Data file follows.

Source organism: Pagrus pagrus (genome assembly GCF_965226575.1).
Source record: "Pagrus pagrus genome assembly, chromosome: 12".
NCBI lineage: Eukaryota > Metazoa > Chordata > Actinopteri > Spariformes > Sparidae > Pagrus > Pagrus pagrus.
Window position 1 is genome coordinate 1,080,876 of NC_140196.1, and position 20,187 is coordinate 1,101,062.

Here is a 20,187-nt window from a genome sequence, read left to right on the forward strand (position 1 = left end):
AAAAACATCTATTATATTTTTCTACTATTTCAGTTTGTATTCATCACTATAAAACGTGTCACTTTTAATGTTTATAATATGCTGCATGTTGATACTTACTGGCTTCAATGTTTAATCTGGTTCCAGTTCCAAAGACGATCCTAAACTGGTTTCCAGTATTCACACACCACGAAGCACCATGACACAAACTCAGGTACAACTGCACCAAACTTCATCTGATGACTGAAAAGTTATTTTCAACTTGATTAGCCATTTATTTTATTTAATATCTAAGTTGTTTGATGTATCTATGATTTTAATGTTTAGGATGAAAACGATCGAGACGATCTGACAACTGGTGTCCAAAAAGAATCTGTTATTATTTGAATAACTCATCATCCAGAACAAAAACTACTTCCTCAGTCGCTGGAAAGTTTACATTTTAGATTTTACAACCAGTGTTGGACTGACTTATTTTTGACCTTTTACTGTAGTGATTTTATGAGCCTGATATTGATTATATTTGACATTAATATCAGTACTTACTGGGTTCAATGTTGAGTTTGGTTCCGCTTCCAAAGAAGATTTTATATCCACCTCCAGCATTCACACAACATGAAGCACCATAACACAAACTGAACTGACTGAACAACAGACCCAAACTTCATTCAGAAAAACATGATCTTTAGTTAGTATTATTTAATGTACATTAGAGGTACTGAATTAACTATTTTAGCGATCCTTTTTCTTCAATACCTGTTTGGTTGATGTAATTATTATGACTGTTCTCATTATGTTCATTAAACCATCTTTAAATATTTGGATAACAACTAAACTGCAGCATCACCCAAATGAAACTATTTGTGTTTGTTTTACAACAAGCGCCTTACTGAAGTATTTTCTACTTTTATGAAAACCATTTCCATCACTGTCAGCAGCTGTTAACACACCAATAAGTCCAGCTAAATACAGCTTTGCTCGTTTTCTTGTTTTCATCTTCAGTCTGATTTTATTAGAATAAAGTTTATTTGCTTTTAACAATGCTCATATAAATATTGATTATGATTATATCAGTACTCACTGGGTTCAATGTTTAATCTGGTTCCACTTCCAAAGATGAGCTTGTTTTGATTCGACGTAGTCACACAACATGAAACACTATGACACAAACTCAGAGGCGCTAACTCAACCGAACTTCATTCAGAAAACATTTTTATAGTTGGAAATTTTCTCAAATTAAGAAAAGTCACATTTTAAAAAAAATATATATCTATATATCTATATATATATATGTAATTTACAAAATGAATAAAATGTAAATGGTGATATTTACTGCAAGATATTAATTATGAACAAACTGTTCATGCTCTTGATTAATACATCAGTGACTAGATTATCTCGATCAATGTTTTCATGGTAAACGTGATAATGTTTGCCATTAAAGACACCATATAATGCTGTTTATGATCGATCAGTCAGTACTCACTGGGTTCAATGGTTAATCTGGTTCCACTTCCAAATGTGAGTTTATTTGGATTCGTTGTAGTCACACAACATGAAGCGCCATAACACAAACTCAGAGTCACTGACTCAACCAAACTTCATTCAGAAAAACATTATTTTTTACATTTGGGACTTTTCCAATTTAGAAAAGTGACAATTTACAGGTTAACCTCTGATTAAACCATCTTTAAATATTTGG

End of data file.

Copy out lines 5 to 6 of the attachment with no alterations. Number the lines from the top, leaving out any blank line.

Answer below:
Here is a 20,187-nt window from a genome sequence, read left to right on the forward strand (position 1 = left end):
AAAAACATCTATTATATTTTTCTACTATTTCAGTTTGTATTCATCACTATAAAACGTGTCACTTTTAATGTTTATAATATGCTGCATGTTGATACTTACTGGCTTCAATGTTTAATCTGGTTCCAGTTCCAAAGACGATCCTAAACTGGTTTCCAGTATTCACACACCACGAAGCACCATGACACAAACTCAGGTACAACTGCACCAAACTTCATCTGATGACTGAAAAGTTATTTTCAACTTGATTAGCCATTTATTTTATTTAATATCTAAGTTGTTTGATGTATCTATGATTTTAATGTTTAGGATGAAAACGATCGAGACGATCTGACAACTGGTGTCCAAAAAGAATCTGTTATTATTTGAATAACTCATCATCCAGAACAAAAACTACTTCCTCAGTCGCTGGAAAGTTTACATTTTAGATTTTACAACCAGTGTTGGACTGACTTATTTTTGACCTTTTACTGTAGTGATTTTATGAGCCTGATATTGATTATATTTGACATTAATATCAGTACTTACTGGGTTCAATGTTGAGTTTGGTTCCGCTTCCAAAGAAGATTTTATATCCACCTCCAGCATTCACACAACATGAAGCACCATAACACAAACTGAACTGACTGAACAACAGACCCAAACTTCATTCAGAAAAACATGATCTTTAGTTAGTATTATTTAATGTACATTAGAGGTACTGAATTAACTATTTTAGCGATCCTTTTTCTTCAATACCTGTTTGGTTGATGTAATTATTATGACTGTTCTCATTATGTTCATTAAACCATCTTTAAATATTTGGATAACAACTAAACTGCAGCATCACCCAAATGAAACTATTTGTGTTTGTTTTACAACAAGCGCCTTACTGAAGTATTTTCTACTTTTATGAAAACCATTTCCATCACTGTCAGCAGCTGTTAACACACCAATAAGTCCAGCTAAATACAGCTTTGCTCGTTTTCTTGTTTTCATCTTCAGTCTGATTTTATTAGAATAAAGTTTATTTGCTTTTAACAATGCTCATATAAATATTGATTATGATTATATCAGTACTCACTGGGTTCAATGTTTAATCTGGTTCCACTTCCAAAGATGAGCTTGTTTTGATTCGACGTAGTCACACAACATGAAACACTATGACACAAACTCAGAGGCGCTAACTCAACCGAACTTCATTCAGAAAACATTTTTATAGTTGGAAATTTTCTCAAATTAAGAAAAGTCACATTTTAAAAAAAATATATATCTATATATCTATATATATATATGTAATTTACAAAATGAATAAAATGTAAATGGTGATATTTACTGCAAGATATTAATTATGAACAAACTGTTCATGCTCTTGATTAATACATCAGTGACTAGATTATCTCGATCAATGTTTTCATGGTAAACGTGATAATGTTTGCCATTAAAGACACCATATAATGCTGTTTATGATCGATCAGTCAGTACTCACTGGGTTCAATGGTTAATCTGGTTCCACTTCCAAATGTGAGTTTATTTGGATTCGTTGTAGTCACACAACATGAAGCGCCATAACACAAACTCAGAGTCACTGACTCAACCAAACTTCATTCAGAAAAACATTATTTTTTACATTTGGGACTTTTCCAATTTAGAAAAGTGACAATTTACAGGTTAACCTCTGATTAAACCATCTTTAAATATTTGG